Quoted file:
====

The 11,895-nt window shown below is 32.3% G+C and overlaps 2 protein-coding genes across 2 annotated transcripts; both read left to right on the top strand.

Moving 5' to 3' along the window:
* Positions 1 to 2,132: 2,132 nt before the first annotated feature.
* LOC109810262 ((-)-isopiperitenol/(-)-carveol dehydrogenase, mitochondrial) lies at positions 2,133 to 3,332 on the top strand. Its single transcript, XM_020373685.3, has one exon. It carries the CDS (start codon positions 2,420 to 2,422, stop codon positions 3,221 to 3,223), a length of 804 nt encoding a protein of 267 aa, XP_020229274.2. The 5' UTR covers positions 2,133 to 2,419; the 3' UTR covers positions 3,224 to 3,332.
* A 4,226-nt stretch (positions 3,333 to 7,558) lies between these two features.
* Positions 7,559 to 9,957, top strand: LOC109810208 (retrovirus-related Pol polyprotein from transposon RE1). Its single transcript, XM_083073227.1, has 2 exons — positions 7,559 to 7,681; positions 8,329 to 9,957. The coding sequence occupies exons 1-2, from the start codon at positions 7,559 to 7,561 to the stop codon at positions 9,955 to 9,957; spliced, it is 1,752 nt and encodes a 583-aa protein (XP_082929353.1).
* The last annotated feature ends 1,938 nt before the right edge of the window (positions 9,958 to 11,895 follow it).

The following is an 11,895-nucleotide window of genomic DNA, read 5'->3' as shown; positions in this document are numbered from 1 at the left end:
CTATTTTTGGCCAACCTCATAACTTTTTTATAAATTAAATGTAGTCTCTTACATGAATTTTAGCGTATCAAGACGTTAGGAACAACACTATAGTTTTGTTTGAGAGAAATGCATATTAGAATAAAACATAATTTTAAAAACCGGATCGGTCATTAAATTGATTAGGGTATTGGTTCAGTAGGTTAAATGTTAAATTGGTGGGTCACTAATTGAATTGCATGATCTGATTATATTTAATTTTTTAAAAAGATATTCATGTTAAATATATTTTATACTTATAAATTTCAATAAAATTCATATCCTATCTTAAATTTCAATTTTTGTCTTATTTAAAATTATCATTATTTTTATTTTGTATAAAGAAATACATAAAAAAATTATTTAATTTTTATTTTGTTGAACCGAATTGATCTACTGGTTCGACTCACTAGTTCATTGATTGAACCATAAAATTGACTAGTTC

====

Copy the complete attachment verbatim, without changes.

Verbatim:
The 11,895-nt window shown below is 32.3% G+C and overlaps 2 protein-coding genes across 2 annotated transcripts; both read left to right on the top strand.

Moving 5' to 3' along the window:
* Positions 1 to 2,132: 2,132 nt before the first annotated feature.
* LOC109810262 ((-)-isopiperitenol/(-)-carveol dehydrogenase, mitochondrial) lies at positions 2,133 to 3,332 on the top strand. Its single transcript, XM_020373685.3, has one exon. It carries the CDS (start codon positions 2,420 to 2,422, stop codon positions 3,221 to 3,223), a length of 804 nt encoding a protein of 267 aa, XP_020229274.2. The 5' UTR covers positions 2,133 to 2,419; the 3' UTR covers positions 3,224 to 3,332.
* A 4,226-nt stretch (positions 3,333 to 7,558) lies between these two features.
* Positions 7,559 to 9,957, top strand: LOC109810208 (retrovirus-related Pol polyprotein from transposon RE1). Its single transcript, XM_083073227.1, has 2 exons — positions 7,559 to 7,681; positions 8,329 to 9,957. The coding sequence occupies exons 1-2, from the start codon at positions 7,559 to 7,561 to the stop codon at positions 9,955 to 9,957; spliced, it is 1,752 nt and encodes a 583-aa protein (XP_082929353.1).
* The last annotated feature ends 1,938 nt before the right edge of the window (positions 9,958 to 11,895 follow it).

The following is an 11,895-nucleotide window of genomic DNA, read 5'->3' as shown; positions in this document are numbered from 1 at the left end:
CTATTTTTGGCCAACCTCATAACTTTTTTATAAATTAAATGTAGTCTCTTACATGAATTTTAGCGTATCAAGACGTTAGGAACAACACTATAGTTTTGTTTGAGAGAAATGCATATTAGAATAAAACATAATTTTAAAAACCGGATCGGTCATTAAATTGATTAGGGTATTGGTTCAGTAGGTTAAATGTTAAATTGGTGGGTCACTAATTGAATTGCATGATCTGATTATATTTAATTTTTTAAAAAGATATTCATGTTAAATATATTTTATACTTATAAATTTCAATAAAATTCATATCCTATCTTAAATTTCAATTTTTGTCTTATTTAAAATTATCATTATTTTTATTTTGTATAAAGAAATACATAAAAAAATTATTTAATTTTTATTTTGTTGAACCGAATTGATCTACTGGTTCGACTCACTAGTTCATTGATTGAACCATAAAATTGACTAGTTC